Role of auxiliary substances in inducin9 the immuno,qenicity of sulfatide The best results were obtained with animals injected i.v. with methylated BSA, lecithin a n d cholesterol as the auxiliary substances (group c). Both assay procedures gave good titers, with passive agglutination showing less sensitivity (Table 1). An identical group of rabbits, for whom methylated BSA was replaced by BSA, yielded no detectable antibodies. The appearance of antibody in sera of animals immunized with mixture (c) can be followed on Fig. 1. The peak of antibody production was reached after nine injections. All animals injected i.v. with methylated BSA, cholesterol a n d sulfatide (group d) raised low titer antibodies. As with the lecithin-containing mixture, loss of antigenicity was produced by substituting BSA for methylated BSA. In the intradermal series of injections, three rabbits of group (a) and two of group (b) responded positively. Here too the use of methylated BSA resulted in an increased tiler. Pre-immunization sera were negative in all the tests, as were sera obtained from rabbits injected with the same immunization mixtures lacking the hapten.
Cross-reactivity test results N o n e of the sera reacted with glucocerebroside under the test conditions. In the case of group (a),
Table 1. Tilers of antisera obtained by different immunization procedures with sulfatide Sulfatide injected under following conditions Auxiliary Substances
Methylated BSA + CFA Methylated BSA + Lecithin + Cholesterol Methylated BSA + Cholesterol
Rabbit number (in each series) l
16 0 64 0
8 0 16 0
0 0 0 0
128 128 16 64 8 4 0 0
Test used for titration
0 0 0 0
CF Agg CF Agg
64 256 32 128 16 8 4 0
8 2 2 0
CF Agg CF Agg
(a) Hapten in CFA (2 mg and 2 mg mycobacteria). (b) Hapten: methylated BSA in CFA (2.3 mg, 2.3 mg and 2.3 mg mycobacteria) only four animals immunized. (c) Hapten:cholesterol:lecithin:methylated BSA (1:10:4:10). (d) Hapten : cholesterol :methylated BSA (2:10: 40).
Immunogenicity of Sulfatide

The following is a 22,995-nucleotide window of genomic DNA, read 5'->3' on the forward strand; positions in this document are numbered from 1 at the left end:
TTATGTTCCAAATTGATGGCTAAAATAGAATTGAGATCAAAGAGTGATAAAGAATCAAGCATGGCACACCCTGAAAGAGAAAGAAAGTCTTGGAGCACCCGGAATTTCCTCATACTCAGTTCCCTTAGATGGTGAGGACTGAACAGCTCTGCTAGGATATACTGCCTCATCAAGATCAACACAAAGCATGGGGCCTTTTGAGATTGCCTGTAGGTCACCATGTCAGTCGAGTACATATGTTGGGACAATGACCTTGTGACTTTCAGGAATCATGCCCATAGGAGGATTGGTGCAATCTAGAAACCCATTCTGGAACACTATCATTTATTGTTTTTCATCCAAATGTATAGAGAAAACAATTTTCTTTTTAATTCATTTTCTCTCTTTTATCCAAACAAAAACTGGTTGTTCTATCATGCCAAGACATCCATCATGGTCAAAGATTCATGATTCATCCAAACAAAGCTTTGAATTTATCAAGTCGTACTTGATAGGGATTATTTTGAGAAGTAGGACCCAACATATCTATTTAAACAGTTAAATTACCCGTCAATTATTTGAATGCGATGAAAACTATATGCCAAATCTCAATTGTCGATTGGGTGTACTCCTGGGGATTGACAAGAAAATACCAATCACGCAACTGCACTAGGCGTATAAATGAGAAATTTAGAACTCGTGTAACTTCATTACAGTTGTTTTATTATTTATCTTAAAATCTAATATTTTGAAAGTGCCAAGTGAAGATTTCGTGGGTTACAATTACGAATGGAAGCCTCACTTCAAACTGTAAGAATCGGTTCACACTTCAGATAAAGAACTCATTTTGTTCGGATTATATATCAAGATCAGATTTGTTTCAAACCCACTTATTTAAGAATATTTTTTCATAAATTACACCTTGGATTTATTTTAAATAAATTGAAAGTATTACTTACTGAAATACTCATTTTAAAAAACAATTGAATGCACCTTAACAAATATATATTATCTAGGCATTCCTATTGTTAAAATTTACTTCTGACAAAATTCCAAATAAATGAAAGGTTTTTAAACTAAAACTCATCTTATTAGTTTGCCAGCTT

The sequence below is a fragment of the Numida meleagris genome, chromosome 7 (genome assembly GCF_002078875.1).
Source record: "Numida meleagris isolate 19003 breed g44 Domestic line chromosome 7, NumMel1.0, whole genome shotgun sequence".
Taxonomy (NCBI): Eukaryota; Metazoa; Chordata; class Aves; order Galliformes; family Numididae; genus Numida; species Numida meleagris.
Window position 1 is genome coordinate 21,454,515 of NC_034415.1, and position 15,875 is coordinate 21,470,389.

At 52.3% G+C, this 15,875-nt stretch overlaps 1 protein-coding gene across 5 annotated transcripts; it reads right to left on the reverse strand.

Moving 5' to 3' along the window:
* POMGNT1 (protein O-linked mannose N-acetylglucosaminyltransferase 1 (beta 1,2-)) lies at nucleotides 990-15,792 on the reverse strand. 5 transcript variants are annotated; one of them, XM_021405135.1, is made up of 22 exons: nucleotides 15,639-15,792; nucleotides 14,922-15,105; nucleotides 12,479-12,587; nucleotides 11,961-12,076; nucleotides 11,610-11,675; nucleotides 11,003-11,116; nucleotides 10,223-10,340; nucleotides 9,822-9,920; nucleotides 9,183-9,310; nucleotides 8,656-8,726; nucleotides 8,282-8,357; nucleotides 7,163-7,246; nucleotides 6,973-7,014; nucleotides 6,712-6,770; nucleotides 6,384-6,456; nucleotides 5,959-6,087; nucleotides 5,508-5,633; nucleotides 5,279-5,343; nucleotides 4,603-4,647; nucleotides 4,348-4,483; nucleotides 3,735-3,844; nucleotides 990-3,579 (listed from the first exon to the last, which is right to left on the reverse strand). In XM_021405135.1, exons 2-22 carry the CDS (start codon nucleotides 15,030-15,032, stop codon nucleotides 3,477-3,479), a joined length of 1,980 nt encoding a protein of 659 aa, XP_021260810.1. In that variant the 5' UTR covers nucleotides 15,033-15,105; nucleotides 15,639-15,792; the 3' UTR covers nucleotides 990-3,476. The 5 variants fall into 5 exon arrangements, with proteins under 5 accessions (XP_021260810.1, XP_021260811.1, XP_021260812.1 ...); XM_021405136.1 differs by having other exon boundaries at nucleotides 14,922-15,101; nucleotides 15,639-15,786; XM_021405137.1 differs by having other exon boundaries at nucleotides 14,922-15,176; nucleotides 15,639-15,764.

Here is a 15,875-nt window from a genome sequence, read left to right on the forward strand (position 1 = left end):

,I, ,I, ,I, 2.4. 2.1 L. I.B "1.5 ""6 ~1.2 0.9 0.6 0.3
15 20 Days
Fig. 1. Changes in the titer of anti-sulfatide antibodies in 5 rabbits injected i.v. with the antigenic preparation: sulfatide-cholesterol-lecithin-methylated BSA (1:10:4:10). Rabbit number 1 ( x x ), 2 (On-O), 3 ( A - - A ) , 4 (~------e) and 5 (x x); days of injection are indicated by arrows. Sera were assayed by the CF test. methyl-fl-glucopyranoside) had any effect on the absorption of anti-sulfatide antibodies, fl-D-galactose, lactose and 1-o-methyl-fl-D-galactopyranoside were found to be slightly more efficient, especially the methyl glycoside when used at the highest concentration tested. Only p-nitrocatechol sulfate, an artificial substrate of arylsulfatases A and B, could bind up to 100% of the antibodies at a concentration of 100 mM. In control experiments it was demonstrated that nitrocatechol sulfate had no inhibitory effect on anti-galactosylceramide antisera in the same test.
none of the sera reacted with galactocerebroside either, except for rabbit 5a. With this animal, the titer in both tests was the same as the titer obtained with sulfatide. The two rabbits of group (b) reacting with sulfatide did not react with galactocerebroside, but they did react slightly with myelin. The animals injected i.v. yielded positive reactions with galactosylceramide in the C F test. In group (d) rabbits, the titer was equal to that obtained with sulfatide. Inclusion of lecithin in the immunizing mixture (group c) reduced considerably the cross-reactivity with galactocerebroside. Purification of the serum from rabbit 4c by immunoadsorption (Table 2) resulted in a yield of 50% of the original titratable sulfatide antibodies. Part or all of the missing antibodies were found in the original supernatant liquid (SI) and in the wash liquids (SII). The pure antibody solution did not react anymore with methylated BSA but still fixed complement with galactosylceramide and myelin. The control mixture, lecithin-cholesterol (1:9) did not react with any of the serum preparations.